Network meta-analysis and pharmacoeconomic evaluation of antibiotics for the treatment of patients infected with complicated skin and soft structure infection and hospital-acquired or ventilator-associated penumonia

Ying Zhang, Yan Wang, Mieke L. Van Driel, Treasure M. McGuire, Tao Zhang, Yuzhu Dong, Yang Liu, Leichao Liu, Ruifang Hao, Lu Cao, Jianfeng Xing*, Yalin Dong

*Corresponding author for this work

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Abstract

Background: Infections due to methicillin-resistant Staphylococcus aureus (MRSA) cause serious health risks and significant economic burdens and the preferred drugs are still controversial. 

Methods: We performed a network meta-analysis (NMA) to compare the efficacy and safety of antibiotics used to treat inpatients with complicated skin and soft structure infections (cSSSI) or hospital-acquired or ventilator-associated pneumonia (HAP/VAP). We also developed a decision tree model to assess the cost-effectiveness of antibiotics. 

Results: Forty-nine randomized controlled trials met the inclusion criteria (34 for cSSSI, 15 for HAP/VAP) and compared the efficacy and safety of 16 antibiotics. For cSSSI, NMA indicated that for clinical cure, linezolid was superior than vancomycin (odds ratio (OR) 1.55, 95% confidence interval (CI) 1.19-2.02), while tedizolid (OR 1.39, CI 0.70-2.76) was similar to vancomycin. In terms of safety, there were no significant differences between any two interventions on total adverse events. Based on drug and hospital costs in America, the incremental cost-effectiveness ratios (ICERs) per life-year saved for linezolid and tedizolid compared with vancomycin were US2833 and US5523. For HAP/VAP, there were no significant effects either for clinical cure or for safety endpoints between linezolid and vancomycin in NMA. ICERs per life-year saved for linezolid compared with vancomycin were US2185.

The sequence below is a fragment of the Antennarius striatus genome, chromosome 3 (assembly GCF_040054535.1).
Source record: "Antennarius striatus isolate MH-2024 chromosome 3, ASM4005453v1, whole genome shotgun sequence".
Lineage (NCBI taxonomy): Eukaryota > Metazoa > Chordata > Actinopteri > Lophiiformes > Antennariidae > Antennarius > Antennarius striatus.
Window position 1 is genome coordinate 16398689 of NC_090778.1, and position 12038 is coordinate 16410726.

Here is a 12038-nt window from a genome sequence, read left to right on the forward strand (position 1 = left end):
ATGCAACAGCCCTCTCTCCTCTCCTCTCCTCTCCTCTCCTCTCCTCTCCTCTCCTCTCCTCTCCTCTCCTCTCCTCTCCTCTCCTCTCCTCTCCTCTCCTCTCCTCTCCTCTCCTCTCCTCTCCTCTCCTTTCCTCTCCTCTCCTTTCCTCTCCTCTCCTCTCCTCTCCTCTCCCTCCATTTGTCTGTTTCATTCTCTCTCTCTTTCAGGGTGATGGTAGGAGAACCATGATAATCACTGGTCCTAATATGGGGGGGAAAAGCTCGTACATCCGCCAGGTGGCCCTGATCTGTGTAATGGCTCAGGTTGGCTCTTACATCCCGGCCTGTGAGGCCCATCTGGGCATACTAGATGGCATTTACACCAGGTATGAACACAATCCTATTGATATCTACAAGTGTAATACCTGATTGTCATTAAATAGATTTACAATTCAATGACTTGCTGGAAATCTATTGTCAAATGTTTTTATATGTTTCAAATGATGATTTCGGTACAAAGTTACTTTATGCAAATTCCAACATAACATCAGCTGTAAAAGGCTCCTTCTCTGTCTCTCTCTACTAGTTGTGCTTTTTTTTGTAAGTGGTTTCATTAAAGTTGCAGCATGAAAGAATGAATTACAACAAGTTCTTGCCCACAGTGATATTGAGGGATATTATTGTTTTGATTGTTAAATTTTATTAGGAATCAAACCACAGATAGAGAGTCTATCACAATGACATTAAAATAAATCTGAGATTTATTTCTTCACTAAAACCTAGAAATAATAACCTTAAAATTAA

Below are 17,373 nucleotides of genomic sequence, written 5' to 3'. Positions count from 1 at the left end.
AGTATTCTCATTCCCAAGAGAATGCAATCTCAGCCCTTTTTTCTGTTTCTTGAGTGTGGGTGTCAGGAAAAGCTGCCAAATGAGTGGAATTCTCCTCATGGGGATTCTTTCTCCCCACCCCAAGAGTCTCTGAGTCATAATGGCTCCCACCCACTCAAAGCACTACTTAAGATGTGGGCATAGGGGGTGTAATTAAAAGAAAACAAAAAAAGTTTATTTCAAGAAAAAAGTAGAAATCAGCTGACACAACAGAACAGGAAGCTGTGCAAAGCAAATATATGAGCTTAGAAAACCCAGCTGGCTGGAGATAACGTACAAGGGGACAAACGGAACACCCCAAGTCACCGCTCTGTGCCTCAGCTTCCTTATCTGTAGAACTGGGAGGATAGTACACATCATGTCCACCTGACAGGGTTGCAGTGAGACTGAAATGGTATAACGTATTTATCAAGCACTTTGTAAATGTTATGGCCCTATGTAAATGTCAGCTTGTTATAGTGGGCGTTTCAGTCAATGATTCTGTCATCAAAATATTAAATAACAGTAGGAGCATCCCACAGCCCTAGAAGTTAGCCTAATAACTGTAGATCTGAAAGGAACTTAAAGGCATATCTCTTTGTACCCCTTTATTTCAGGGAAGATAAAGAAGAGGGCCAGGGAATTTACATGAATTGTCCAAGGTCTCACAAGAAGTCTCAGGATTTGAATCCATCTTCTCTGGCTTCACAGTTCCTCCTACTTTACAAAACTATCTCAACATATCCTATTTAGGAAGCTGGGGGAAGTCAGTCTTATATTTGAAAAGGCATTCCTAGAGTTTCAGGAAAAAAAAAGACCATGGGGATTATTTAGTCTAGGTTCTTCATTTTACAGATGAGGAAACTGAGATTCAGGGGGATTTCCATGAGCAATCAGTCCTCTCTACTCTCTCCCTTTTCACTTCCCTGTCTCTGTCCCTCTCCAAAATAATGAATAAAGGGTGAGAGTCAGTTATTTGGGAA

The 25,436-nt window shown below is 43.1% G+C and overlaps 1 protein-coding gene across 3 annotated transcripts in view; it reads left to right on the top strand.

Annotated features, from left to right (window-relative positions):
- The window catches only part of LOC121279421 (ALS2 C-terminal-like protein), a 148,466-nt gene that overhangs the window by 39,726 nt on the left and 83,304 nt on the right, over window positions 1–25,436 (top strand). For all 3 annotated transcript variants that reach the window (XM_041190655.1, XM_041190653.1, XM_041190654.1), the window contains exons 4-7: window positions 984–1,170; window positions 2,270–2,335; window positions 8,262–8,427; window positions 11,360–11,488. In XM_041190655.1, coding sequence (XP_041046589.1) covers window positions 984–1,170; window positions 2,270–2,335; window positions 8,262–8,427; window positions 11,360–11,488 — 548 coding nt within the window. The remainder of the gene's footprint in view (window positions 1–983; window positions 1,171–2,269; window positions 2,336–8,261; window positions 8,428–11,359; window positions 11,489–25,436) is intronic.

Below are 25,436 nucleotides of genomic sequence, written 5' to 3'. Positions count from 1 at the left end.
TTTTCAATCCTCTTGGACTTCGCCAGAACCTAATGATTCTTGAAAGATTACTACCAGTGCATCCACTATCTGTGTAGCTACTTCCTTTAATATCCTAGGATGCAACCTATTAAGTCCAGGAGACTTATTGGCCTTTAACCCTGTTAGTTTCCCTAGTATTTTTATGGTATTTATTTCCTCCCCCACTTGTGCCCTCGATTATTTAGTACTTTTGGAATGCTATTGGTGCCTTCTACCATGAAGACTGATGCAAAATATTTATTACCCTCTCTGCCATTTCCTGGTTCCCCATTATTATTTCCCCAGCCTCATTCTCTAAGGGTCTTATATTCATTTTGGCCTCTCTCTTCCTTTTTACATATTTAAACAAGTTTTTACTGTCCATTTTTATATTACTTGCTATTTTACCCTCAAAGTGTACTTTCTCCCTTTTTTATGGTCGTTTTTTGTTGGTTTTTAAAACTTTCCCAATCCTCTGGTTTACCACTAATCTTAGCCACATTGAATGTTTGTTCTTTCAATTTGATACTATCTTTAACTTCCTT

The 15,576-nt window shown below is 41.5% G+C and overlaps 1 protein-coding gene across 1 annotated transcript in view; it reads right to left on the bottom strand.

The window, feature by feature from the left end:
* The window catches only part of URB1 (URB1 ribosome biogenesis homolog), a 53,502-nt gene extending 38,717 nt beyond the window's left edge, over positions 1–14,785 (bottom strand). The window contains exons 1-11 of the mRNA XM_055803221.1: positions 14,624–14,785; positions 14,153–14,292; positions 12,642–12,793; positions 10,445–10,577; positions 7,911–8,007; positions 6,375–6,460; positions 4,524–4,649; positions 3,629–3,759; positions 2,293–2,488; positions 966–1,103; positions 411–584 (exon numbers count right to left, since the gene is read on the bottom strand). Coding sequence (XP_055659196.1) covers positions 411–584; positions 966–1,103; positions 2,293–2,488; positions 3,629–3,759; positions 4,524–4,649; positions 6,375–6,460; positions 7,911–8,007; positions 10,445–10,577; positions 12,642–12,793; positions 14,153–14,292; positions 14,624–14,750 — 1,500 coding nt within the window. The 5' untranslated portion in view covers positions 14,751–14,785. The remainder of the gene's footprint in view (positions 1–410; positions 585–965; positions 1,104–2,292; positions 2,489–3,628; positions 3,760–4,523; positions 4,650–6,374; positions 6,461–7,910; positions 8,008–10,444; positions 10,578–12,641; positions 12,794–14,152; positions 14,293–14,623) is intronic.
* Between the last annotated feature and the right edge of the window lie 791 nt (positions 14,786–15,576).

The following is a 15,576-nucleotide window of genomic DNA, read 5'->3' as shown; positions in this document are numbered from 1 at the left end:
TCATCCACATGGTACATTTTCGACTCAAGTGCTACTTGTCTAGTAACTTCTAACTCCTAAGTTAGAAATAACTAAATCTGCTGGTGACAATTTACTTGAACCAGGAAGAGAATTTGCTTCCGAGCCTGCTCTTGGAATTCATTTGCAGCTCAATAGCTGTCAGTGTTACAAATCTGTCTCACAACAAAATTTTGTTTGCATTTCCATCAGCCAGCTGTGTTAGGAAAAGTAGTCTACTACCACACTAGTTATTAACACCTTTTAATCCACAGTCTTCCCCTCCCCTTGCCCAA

Conclusion: In these clinical trials, considering efficacy, safety, and cost-effectivenes, linezolid and tedizolid showed their superiority in MRSA cSSSI; while linezolid might be recommended to treat MRSA pneumonia. Although vancomycin was not cost-effective in pharmacoeconomic evaluation, it is still the first-line treatment for MRSA infection in the clinical practice. This study might provide new insights of therapeutic choices for patients with MRSA infections whilst awaiting the arrival of higher quality evidence.

Original languageEnglish
Article number72
JournalAntimicrobial Resistance and Infection Control
Volume8
Issue number1
DOIs
Publication statusPublished - 6 May 2019

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